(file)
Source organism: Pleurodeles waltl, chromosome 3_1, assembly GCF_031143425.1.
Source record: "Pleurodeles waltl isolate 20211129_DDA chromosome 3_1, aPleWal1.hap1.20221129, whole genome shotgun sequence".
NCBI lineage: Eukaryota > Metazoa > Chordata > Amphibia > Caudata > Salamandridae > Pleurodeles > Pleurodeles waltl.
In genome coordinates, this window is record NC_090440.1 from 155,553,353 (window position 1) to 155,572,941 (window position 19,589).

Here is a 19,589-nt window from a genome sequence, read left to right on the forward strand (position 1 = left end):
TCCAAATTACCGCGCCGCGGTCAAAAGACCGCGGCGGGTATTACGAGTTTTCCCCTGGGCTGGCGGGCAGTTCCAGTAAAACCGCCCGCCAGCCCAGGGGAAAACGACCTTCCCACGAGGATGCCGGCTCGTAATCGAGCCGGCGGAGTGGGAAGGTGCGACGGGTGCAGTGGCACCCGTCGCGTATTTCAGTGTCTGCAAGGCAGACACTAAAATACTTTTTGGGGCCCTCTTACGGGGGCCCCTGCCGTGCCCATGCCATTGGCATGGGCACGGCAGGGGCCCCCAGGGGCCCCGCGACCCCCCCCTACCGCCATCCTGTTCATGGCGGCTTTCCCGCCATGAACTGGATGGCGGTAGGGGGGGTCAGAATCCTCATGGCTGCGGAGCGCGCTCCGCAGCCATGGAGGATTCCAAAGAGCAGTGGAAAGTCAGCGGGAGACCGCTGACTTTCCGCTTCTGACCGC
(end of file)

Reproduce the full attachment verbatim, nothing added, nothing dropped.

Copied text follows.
Source organism: Pleurodeles waltl, chromosome 3_1, assembly GCF_031143425.1.
Source record: "Pleurodeles waltl isolate 20211129_DDA chromosome 3_1, aPleWal1.hap1.20221129, whole genome shotgun sequence".
NCBI lineage: Eukaryota > Metazoa > Chordata > Amphibia > Caudata > Salamandridae > Pleurodeles > Pleurodeles waltl.
In genome coordinates, this window is record NC_090440.1 from 155,553,353 (window position 1) to 155,572,941 (window position 19,589).

Here is a 19,589-nt window from a genome sequence, read left to right on the forward strand (position 1 = left end):
TCCAAATTACCGCGCCGCGGTCAAAAGACCGCGGCGGGTATTACGAGTTTTCCCCTGGGCTGGCGGGCAGTTCCAGTAAAACCGCCCGCCAGCCCAGGGGAAAACGACCTTCCCACGAGGATGCCGGCTCGTAATCGAGCCGGCGGAGTGGGAAGGTGCGACGGGTGCAGTGGCACCCGTCGCGTATTTCAGTGTCTGCAAGGCAGACACTAAAATACTTTTTGGGGCCCTCTTACGGGGGCCCCTGCCGTGCCCATGCCATTGGCATGGGCACGGCAGGGGCCCCCAGGGGCCCCGCGACCCCCCCCTACCGCCATCCTGTTCATGGCGGCTTTCCCGCCATGAACTGGATGGCGGTAGGGGGGGTCAGAATCCTCATGGCTGCGGAGCGCGCTCCGCAGCCATGGAGGATTCCAAAGAGCAGTGGAAAGTCAGCGGGAGACCGCTGACTTTCCGCTTCTGACCGC